The demand for utilizing new novel orthopedic implants and increasing the success rate of currently conducted orthopedic surgery is anticipated to raise for the foreseeable future. Importantly, In this article we aim to attract the attention of inventors, designers and surgeons to fixation techniques as they play a critical role in the overall success of treatment and surgery. The review on current novel anchoring systems that assure sufficient stability to implants will bring multiple advantages. One benefit would be modifying fixation methods currently being used in traditional reconstruction and replacement surgery to enhance stability and integration. In addition, this review potentially serves as a valuable source for designing fixation methods for novel future implants.

  • Bauer, Maria G., Reithmeir, Rosa, Lutz, Theresa M., Lieleg, Oliver

    Wetting behavior and stability of surface‐modified polyurethane materials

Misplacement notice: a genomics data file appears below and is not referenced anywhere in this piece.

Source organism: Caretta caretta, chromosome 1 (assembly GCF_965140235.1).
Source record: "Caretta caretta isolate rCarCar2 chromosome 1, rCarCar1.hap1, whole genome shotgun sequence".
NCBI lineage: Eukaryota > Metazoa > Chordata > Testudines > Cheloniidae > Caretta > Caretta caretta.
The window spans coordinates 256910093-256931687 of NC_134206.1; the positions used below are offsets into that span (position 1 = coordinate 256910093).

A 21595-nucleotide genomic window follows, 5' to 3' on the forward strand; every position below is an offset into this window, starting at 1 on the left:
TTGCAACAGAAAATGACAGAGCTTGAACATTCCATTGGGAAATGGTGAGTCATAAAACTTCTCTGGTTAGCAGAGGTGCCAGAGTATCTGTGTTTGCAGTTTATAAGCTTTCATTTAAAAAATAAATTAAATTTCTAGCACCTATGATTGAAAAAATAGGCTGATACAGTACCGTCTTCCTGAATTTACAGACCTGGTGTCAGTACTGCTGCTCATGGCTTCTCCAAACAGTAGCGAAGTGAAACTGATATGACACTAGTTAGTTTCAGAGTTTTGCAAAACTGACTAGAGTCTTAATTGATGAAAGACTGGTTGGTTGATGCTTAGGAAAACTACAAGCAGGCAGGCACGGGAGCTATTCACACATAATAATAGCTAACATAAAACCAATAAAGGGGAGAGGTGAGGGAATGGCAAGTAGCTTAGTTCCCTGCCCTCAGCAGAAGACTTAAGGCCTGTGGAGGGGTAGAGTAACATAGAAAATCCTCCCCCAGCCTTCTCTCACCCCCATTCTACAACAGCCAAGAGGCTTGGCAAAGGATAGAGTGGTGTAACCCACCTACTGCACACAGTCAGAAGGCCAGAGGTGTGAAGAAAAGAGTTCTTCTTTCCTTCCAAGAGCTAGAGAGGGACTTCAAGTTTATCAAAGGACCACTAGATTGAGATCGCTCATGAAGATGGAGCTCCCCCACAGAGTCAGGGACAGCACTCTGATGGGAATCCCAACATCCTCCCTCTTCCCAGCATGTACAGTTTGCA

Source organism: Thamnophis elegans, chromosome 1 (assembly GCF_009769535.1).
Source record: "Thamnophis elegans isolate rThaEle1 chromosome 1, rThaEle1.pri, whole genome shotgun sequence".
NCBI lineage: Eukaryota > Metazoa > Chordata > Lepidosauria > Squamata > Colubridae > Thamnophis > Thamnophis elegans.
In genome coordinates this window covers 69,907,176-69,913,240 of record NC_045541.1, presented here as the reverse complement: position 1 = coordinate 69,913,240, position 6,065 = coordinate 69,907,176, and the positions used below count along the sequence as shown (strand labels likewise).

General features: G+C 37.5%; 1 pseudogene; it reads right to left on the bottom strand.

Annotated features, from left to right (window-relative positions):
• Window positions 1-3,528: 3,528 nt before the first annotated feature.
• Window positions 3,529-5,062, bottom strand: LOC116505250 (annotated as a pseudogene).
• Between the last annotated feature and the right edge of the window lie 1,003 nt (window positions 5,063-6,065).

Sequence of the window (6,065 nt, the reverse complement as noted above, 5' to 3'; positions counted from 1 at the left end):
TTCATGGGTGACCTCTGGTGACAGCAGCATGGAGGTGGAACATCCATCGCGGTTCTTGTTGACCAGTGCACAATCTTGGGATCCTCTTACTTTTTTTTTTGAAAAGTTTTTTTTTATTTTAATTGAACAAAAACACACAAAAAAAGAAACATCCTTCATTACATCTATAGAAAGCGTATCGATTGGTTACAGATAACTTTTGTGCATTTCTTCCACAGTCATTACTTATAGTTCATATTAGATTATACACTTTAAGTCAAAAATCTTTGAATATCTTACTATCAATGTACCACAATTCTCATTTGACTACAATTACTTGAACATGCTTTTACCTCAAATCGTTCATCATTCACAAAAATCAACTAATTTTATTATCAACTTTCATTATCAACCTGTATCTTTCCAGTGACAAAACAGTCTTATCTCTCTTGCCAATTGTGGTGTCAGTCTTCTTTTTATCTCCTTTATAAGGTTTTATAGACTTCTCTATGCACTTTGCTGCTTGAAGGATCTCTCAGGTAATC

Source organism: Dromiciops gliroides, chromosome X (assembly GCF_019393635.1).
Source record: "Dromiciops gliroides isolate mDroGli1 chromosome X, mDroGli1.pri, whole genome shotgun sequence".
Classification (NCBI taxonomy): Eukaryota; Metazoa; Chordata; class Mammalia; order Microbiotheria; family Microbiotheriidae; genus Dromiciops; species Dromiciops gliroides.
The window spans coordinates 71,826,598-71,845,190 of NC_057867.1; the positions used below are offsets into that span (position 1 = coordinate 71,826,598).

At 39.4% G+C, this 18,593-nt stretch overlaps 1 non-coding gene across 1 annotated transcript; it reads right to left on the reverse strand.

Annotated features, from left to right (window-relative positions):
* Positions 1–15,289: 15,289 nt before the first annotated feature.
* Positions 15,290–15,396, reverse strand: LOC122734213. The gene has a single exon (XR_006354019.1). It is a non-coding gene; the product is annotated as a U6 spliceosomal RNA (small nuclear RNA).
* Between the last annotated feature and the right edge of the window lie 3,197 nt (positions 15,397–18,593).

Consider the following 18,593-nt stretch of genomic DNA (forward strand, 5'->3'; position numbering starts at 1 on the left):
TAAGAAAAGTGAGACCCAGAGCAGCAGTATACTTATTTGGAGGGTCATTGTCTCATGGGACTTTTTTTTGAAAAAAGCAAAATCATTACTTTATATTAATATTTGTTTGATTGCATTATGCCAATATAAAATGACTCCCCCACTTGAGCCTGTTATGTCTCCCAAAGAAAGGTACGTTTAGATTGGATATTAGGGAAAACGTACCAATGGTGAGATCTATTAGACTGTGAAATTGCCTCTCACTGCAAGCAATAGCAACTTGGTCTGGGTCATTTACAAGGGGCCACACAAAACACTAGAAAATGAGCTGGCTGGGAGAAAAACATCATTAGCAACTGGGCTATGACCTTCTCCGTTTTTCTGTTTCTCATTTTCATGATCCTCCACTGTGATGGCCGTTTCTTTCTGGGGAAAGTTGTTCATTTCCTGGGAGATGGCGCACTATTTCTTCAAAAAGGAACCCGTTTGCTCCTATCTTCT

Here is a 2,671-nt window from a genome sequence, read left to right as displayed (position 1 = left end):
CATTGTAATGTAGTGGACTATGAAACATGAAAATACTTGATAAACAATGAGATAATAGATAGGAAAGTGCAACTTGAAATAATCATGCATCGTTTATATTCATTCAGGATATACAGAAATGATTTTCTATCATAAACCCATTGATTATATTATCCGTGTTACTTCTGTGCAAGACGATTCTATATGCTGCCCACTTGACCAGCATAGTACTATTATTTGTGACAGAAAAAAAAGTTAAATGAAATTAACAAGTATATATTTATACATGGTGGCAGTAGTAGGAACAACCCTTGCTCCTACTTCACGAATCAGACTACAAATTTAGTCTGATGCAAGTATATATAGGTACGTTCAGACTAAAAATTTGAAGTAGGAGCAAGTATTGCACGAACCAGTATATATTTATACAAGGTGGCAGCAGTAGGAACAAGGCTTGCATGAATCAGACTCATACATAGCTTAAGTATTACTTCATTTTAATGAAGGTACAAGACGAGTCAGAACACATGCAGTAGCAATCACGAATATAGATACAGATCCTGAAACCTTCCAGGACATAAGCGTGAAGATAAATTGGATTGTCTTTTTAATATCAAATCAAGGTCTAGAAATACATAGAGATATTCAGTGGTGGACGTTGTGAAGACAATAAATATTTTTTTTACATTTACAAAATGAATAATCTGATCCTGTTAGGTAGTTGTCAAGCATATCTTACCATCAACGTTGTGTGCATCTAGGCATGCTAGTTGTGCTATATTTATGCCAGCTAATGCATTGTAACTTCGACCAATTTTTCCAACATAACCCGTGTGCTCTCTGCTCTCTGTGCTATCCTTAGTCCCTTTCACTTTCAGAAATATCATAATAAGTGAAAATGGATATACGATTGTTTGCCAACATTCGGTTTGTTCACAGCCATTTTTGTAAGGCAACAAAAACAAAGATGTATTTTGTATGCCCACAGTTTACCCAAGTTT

Plasma Processes and Polymers, Volume 18, September 2021, 2100126; doi:10.1002/ppap.202100126

    Even though polyurethanes (PU) constitute a class of highly versatile and customizable polymeric materials, being able to modify their surface properties, for example, their wettability, without altering the composition of the bulk material would often be desirable. However, PU-based materials can be both rather diverse and resilient to chemical modification. Thus, in this study, three PU variants are subjected to three different treatments that aim at altering the wetting properties of the materials: We assess the feasibility of plasma treatment, dopamine incubation, and chemical etching, and evaluate the stability of the obtained surface modifications with regard to wet and dry storage, UV exposure, and application-specific properties such as lubricity and colonization with eukaryotic cells. The results obtained here can be used to achieve an additional customization of PU surfaces to tailor their behavior for selected applications where dedicated surface properties are required.